The 'Shroom:Issue XXXVI/Non-Marioverse Review

From the Super Mario Wiki, the Mario encyclopedia
Jump to navigationJump to search

Non-Marioverse Review

Written by Leirin (talk)

As we reviewed Pikmin in the past, this month we'll be reviewing Pikmin 2.

Few game sequels, especially these days, can live up to the original. No one really knows why, but they tend to lack the magic that made their predecessors so great in the first place. Pikmin 2 is not one of those sequels. Pikmin 2 is what other sequels should be.

Featuring an unlimited amount of time to play, a more strategic system, longer storyline and multiplayer modes, what's harder to think of is what Pikmin 2 doesn't have. It all starts when Olimar, after returning to his home planet Hocotate, hears the terrible news of his company going bankrupt when Louie, another space captain, claims "Space Bunnies" ate their prized stash of Pikpik Carrots, one of the main products of Hocotate Freight. While listening to the Presidents' woes, Olimar accidentally drops an old bottle cap -- a treasure he found on the Pikmin planet that he intended to give as a souvenir to his son. The ship tests its worth, and bang -- such a simple treasure is worth 100 Pokos, "more than a year's salary!" Determined that the Pikmin planet will get the company out of debt, Olimar is ordered to go with Louie to bring back more treasures.

Rather than collecting ship parts, the focus of this game is collecting treasures. What kinds of treasures, you ask? They vary from toys to jewelery to soda cans to batteries. They come in all shapes and sizes and have different worths that will, eventually, pull Hocotate Freight out of its massive debt. They are mainly found underground, in caves Olimar will travel through (and he'll usually have to put up a fight to obtain them). There are four main areas, based on different seasons, with at least one cave in each. Along with collecting treasures, Olimar's suit will also receive upgrades -- new capabilities, such as a stronger punch or a treasure-sensitive radar.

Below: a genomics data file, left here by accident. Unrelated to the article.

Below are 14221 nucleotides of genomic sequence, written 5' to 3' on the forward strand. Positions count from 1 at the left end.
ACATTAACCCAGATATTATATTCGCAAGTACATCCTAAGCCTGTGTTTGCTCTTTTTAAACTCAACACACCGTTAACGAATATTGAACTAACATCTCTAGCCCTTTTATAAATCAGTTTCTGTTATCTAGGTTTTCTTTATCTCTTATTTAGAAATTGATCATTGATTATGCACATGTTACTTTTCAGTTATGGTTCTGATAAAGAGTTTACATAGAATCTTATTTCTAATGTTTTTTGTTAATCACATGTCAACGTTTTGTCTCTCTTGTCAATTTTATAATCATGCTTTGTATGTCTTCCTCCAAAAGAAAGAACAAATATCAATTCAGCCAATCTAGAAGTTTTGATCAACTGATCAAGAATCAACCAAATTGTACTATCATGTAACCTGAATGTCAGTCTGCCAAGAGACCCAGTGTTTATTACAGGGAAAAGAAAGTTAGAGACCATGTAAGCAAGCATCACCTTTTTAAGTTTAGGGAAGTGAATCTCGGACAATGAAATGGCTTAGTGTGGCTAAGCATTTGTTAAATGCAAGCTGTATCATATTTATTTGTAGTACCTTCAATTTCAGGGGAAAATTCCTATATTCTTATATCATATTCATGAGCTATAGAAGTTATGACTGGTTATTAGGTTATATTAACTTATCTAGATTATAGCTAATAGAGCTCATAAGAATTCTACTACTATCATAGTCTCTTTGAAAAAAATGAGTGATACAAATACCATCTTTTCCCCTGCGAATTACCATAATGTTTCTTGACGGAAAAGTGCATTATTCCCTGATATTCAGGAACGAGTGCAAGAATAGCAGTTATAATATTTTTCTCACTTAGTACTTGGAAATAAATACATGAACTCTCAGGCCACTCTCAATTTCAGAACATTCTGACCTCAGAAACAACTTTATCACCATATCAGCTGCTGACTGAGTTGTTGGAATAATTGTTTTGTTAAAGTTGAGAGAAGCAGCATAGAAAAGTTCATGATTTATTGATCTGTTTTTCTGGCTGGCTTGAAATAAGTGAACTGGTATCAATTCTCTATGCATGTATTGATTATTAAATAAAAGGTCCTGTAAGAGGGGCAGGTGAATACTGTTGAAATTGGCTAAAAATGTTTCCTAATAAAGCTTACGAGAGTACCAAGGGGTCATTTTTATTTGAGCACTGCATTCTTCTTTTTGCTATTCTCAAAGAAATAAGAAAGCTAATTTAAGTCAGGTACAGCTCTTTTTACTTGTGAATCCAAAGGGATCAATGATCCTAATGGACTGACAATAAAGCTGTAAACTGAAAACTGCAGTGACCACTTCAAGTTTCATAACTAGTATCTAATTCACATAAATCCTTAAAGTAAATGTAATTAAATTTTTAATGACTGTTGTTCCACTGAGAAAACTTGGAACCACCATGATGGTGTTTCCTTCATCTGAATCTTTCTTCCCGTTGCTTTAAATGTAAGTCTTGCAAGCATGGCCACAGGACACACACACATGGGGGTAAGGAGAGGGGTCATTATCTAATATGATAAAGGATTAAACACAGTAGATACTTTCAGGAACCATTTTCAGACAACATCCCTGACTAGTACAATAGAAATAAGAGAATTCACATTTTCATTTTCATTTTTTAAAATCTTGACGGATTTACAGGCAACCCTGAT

As for the enemies you encounter in this game, if you were frightened by some of the baddies in the first game, you'll be terrified of what Pikmin 2 has in store. Bosses, specifically the spider enemies, will appear right out of nowhere, potentially scaring you out of your skin, or crushing all your Pikmin before the fight even begins. There's a great variety, all of which have their own Olimar's Journal entry -- a great, overlooked feature where Olimar describes the enemies in scientific detail in his diary. Bring a full squad of Pikmin when you see a strange-looking creature, that's my advice.

Speaking of the Pikmin, the game has two new flavors, Purple and White. Burly purple Pikmin will crush enemies and can carry 10 times their own size, and white Pikmin will deactivate poisonous devices and can poison enemies when eaten.

I needn't spoil what happens, but there's also a great, unexpected twist in the game that reassures those who thought this game might also be too short. Pikmin 2 rarely loses its luster, though you have to be a very dedicated gamer to play.

The graphics are a slight improvement over the original, appearing less blurry and crisper, and the different scenes have some incredibly realistic rendering. The difficulty seems to be aimed at advanced players -- not experts, but those with a good grasp on the concept who can balance tasks out well enough to get those 100 Pikmin back in the pods before the day ends.

Pikmin 2 is superb, it raises the bar for sequels on every level. Most highly recommended.